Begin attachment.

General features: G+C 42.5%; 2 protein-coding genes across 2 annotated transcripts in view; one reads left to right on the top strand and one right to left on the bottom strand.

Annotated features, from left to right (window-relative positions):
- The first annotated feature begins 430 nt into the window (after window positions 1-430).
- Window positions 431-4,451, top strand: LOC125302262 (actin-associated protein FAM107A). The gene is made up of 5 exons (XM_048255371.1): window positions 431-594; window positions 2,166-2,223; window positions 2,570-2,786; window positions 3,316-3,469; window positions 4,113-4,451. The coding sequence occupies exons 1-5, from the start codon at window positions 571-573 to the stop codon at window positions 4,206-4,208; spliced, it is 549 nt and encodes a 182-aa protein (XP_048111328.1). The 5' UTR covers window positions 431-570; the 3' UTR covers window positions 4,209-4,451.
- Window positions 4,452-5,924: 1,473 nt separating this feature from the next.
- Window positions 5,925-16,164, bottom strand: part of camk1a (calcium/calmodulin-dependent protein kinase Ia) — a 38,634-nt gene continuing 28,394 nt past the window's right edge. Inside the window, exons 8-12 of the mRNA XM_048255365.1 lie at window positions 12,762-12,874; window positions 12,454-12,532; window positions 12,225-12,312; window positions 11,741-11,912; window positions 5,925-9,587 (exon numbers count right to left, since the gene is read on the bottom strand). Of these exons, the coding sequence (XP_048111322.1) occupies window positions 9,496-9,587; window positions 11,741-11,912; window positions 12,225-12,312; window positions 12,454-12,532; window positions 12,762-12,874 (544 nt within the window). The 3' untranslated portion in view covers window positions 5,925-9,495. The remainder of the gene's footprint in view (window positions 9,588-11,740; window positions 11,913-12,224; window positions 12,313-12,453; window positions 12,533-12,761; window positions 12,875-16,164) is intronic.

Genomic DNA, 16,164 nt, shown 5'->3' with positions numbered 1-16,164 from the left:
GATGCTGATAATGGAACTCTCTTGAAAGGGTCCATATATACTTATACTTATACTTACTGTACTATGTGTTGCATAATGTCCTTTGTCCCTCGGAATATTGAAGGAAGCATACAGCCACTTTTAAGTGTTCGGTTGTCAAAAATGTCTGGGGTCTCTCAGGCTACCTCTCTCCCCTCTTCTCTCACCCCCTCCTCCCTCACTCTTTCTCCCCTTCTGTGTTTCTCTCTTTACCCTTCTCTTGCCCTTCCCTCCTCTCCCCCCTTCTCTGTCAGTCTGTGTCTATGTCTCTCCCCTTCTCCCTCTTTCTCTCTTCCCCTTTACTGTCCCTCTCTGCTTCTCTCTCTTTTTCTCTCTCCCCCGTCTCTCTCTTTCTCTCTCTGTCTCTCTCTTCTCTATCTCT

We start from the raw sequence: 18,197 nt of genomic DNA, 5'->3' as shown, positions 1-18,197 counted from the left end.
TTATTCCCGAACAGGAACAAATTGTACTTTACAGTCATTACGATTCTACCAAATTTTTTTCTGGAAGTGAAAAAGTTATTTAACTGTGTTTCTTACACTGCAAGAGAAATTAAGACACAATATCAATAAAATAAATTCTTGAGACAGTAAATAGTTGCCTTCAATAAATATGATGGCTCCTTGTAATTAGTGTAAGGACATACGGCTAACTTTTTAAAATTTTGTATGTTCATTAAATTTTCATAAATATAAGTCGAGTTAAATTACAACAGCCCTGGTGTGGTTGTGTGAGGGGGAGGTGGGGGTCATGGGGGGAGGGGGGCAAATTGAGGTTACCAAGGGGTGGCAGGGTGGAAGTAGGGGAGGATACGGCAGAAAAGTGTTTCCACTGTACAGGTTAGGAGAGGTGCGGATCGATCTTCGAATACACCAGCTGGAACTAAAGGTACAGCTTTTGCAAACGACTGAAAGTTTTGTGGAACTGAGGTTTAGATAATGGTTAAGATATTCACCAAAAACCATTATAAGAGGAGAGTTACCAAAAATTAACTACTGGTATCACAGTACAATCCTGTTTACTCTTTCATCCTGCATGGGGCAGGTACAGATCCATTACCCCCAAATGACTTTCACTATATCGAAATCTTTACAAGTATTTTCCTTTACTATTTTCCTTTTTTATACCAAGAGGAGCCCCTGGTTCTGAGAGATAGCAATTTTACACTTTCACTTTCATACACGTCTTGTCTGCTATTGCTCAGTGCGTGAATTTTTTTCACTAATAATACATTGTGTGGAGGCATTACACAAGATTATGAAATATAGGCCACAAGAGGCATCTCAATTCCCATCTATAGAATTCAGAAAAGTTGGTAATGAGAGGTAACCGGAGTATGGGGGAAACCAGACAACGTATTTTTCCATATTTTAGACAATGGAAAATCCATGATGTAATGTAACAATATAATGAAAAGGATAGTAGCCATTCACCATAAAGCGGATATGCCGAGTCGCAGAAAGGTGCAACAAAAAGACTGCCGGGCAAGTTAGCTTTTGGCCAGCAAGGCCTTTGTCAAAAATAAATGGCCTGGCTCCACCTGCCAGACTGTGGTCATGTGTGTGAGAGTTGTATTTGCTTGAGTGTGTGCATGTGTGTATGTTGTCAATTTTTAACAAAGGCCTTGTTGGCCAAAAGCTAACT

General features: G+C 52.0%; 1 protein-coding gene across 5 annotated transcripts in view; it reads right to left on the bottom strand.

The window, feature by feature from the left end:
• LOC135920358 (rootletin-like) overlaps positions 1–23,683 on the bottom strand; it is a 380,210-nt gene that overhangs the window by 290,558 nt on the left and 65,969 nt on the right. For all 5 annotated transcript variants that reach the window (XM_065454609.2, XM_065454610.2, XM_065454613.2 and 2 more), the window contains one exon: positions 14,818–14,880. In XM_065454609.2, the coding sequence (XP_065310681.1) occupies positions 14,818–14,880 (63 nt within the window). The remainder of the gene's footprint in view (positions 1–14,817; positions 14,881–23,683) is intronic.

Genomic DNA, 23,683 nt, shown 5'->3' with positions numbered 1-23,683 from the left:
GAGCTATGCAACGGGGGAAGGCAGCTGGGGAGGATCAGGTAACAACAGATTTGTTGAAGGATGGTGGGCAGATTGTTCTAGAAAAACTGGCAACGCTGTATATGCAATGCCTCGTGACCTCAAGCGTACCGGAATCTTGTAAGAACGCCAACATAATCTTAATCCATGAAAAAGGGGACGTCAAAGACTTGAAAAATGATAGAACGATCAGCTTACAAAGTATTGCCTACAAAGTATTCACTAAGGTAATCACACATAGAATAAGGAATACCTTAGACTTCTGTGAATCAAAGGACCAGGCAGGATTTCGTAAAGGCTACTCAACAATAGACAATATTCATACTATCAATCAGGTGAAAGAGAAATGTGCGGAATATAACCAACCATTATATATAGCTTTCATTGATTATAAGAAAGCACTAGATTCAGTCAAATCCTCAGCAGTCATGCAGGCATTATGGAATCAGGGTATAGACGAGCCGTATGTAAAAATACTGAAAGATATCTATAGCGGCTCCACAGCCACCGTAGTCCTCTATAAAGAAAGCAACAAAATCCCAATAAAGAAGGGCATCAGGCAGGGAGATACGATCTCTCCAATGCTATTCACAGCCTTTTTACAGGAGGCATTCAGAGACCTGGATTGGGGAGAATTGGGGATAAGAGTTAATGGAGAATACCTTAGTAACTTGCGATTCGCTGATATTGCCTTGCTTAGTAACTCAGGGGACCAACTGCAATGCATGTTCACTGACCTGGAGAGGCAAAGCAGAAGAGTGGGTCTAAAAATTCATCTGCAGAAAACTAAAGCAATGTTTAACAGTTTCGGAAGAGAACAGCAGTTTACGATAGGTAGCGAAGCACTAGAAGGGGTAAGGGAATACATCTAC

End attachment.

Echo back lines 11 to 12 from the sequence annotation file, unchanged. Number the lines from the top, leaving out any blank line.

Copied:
General features: G+C 52.0%; 1 protein-coding gene across 5 annotated transcripts in view; it reads right to left on the bottom strand.

The window, feature by feature from the left end: